What Does a Contractor Do? 5 Things You Should Know

By: Cristen Conger  | 
Three contractors on a job site. 
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What does a contractor do? Imagine if Vincent van Gogh had dictated his vision of "Starry Night" to another artist to paint. Even if he had selected the color palette and demonstrated the appropriate strokes, that whimsical landscape would probably look a far sight different from van Gogh's original idea.

General contractors breath life in to the renovation projects of others. And, as amazing as that can be, it can also be a primary point of tension between invested parties. While the homeowner has dreams of a remodeled master bath with a marble sunken tub and a mile-wide vanity, the construction industry pro has the tools and resources to make it happen.


Because of the tricky nature of such partnerships, clients would be foolhardy to hire a general contractor or a construction manager without learning what's in store after they sign on the dotted line. Fortunately, homeowners can prepare themselves by learning from those who've gone through it in the past [source: Gray].

For a preview of what to expect and when from a contractor, check out the following five tips:

Tip 5: Things Will Get Stressful

Before they turn their home into a construction site, clients must accept that something will probably go wrong at some point. The schedule may be pushed back while waiting for building permits to arrive, weather could delay the start date, a window frame may not fit into its allotted space or some other minor catastrophe could occur.

Sadly, this is all a part of the construction process. Construction projects don't always go as smoothly as everyone would like. For this reason, it's crucial to hire a contractor who communicates well and keeps the client continually updated on the good, bad and ugly. As the stress level rises, it becomes even more important for clients to stay in contact with the contractor and any architects, designers and subcontractors involved.


Tip 4: Contractors Are Only As Good As Their Subcontractors

Depending on the size of the project, general contractors may hire subcontractors to complete the construction work [source: Carlton]. For example, if a client is remodeling a bathroom, the prime contractor may seek out one subcontractor to handle the plumbing, another to install wiring and a third for laying the countertops.

And with so many cooks in the kitchen, the final dish will only be as good as the individual contributions. Bearing that in mind, clients should talk with their prime contractors and review what aspects of the project will be tackled by subcontractors.


From there, clients should check up on the subcontractors slated for the work and verify their certification, expertise and quality of service. If red flags go up during the process, they can discuss it with their contractors.

Tip 3: Contractors Need Specifics

Contractors expect clients to know exactly what they want. It's then the contractor's job to turn that idea into a reality — not to fill in the blanks. To make that happen, clients must be prepared to deliver specific, detailed requests; otherwise, the final product won't match up to the original concept.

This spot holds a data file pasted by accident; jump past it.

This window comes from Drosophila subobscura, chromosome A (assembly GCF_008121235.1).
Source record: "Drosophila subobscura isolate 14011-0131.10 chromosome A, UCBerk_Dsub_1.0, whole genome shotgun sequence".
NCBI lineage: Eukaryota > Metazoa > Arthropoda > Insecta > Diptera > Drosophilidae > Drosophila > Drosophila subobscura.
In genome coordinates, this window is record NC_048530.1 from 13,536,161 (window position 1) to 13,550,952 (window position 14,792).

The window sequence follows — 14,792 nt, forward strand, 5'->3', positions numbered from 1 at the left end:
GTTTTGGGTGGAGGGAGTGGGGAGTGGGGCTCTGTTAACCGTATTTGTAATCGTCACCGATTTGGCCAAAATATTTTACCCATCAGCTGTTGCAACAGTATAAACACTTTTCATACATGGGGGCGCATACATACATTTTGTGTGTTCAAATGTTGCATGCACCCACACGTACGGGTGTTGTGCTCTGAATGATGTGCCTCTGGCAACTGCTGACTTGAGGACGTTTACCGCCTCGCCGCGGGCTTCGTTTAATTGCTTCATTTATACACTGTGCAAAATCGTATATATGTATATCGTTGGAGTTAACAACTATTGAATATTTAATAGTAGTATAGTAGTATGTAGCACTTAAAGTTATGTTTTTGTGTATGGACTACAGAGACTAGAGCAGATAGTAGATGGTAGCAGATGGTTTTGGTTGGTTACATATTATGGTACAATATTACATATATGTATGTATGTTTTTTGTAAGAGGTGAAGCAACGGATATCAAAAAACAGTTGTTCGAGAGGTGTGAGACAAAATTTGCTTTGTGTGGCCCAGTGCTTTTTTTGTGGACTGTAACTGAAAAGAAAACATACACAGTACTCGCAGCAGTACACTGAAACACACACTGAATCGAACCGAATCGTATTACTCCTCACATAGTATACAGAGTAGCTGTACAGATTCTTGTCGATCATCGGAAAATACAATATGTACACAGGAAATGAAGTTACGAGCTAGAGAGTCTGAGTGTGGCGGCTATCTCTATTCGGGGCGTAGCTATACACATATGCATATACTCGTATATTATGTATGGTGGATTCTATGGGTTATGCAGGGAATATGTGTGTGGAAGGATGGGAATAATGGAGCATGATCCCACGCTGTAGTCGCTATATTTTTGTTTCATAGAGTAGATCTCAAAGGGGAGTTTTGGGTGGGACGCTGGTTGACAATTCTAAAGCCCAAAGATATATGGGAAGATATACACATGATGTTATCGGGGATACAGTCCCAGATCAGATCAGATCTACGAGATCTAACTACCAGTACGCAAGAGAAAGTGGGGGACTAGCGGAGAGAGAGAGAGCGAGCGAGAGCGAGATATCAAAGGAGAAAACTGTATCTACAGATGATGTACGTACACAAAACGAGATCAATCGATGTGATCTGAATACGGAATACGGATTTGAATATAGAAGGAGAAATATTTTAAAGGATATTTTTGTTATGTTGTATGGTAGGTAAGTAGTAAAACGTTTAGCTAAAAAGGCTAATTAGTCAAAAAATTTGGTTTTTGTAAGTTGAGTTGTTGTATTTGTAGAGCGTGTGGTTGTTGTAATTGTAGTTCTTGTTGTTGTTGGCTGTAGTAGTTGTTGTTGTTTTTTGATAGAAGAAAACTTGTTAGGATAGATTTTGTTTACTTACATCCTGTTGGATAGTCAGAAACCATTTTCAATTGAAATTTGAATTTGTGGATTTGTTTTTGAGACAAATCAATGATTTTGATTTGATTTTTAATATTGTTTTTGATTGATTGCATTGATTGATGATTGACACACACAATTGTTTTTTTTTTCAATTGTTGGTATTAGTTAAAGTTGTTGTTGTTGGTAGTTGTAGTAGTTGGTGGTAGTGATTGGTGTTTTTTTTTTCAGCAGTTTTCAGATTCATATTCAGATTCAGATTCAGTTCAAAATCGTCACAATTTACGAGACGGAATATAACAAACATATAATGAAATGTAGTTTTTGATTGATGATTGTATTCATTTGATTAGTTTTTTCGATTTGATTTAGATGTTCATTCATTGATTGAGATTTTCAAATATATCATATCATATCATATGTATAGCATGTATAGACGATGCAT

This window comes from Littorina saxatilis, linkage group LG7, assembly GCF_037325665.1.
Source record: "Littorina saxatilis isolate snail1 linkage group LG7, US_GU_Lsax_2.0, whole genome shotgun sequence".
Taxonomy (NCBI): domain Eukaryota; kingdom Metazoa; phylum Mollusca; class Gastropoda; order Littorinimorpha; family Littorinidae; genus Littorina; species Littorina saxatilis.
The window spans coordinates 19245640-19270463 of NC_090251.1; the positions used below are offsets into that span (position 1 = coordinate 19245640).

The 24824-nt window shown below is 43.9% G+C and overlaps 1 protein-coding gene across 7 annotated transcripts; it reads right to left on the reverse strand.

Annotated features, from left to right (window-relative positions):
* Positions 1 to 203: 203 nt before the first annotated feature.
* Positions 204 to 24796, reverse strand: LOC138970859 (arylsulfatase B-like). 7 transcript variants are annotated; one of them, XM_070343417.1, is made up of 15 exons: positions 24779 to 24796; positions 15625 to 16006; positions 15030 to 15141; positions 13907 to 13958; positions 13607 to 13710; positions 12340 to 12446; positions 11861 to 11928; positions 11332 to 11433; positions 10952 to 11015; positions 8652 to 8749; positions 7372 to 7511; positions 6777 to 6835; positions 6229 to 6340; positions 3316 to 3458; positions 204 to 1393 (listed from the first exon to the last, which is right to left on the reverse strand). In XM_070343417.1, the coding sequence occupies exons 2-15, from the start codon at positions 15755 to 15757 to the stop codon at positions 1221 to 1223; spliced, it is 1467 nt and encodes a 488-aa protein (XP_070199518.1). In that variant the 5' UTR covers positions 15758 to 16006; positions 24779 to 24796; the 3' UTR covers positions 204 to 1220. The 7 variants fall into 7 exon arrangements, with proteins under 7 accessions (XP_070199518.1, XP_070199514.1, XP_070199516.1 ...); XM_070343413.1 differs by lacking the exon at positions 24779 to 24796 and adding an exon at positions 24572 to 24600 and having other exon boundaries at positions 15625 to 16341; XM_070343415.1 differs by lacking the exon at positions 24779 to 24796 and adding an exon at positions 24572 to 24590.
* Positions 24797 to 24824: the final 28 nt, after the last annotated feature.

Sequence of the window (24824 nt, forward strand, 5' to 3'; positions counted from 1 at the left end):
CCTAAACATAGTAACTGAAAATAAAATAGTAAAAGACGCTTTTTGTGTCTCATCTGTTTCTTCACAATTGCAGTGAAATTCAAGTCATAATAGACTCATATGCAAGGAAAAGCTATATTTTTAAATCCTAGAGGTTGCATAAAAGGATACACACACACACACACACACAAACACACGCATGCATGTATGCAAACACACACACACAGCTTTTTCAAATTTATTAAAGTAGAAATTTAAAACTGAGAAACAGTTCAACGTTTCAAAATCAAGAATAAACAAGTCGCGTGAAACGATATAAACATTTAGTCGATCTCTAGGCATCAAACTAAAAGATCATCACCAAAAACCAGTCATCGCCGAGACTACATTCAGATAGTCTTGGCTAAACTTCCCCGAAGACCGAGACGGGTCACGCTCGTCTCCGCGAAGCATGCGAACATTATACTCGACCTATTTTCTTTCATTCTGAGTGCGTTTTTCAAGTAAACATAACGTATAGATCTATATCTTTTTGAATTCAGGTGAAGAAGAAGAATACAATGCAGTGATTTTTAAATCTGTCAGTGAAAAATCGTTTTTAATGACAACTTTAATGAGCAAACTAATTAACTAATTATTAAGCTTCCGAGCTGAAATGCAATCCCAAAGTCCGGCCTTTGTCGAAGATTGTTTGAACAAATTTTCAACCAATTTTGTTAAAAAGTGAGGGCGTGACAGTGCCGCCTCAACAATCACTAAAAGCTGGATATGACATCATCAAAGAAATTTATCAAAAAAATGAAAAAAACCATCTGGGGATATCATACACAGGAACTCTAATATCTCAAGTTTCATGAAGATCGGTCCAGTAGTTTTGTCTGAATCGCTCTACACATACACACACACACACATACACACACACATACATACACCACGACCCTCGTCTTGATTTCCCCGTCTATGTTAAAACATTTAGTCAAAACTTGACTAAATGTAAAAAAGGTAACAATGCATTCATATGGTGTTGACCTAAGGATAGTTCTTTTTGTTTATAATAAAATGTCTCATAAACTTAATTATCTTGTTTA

In doing so, savvy clients will educate themselves about the general flow of similar construction or remodeling projects, be able to read blueprints, and know how to clearly communicate their needs to the contractor, project manager and subcontractors. Contractors don't expect a property owner to be able to understand the intricacies of every job site, but taking the time to understand the project can boost communication.


Tip 2: Be Prepared to Meet Regularly

Communication is paramount to having a positive experience with a contractor. If clients want to be able to get in touch with their contractors at a moment's notice, they should also be just as available.

To establish an open line of communication, it's a good idea for clients to set up regular face-to-face meeting times at the outset of projects. That way, they'll have an opportunity to inspect progress and catch any possible mistakes early in the construction phase.


Clients should keep in mind, however, that routine meetings shouldn't spiral into micromanagement sessions. Contractors are hired for their expertise, and they should be allowed to exercise it, while staying in close contact with their customers.

Tip 1: Contractors Can't Do Everything

A remodeling or construction job is a shared project between the client and the contractor. Just like contractors need employees and subcontractors to help lay tile, pour cement, sand down crown molding and so on, they also rely on clients to do their part. It's up to them to estasblish a construction budget, research local ordinances that may impede construction or require special building permits to break ground [source: Ramsey].

The job site should also be prepped for the crew, whether that means cleaning out the contents of a soon-to-be-remodeled kitchen or clearing the space for an in-ground swimming pool. Depending on the intensity of the job, the customer-contractor relationship can last for months at a time. That's why clients must lay a solid foundation of planning and organization for a contractor to build from.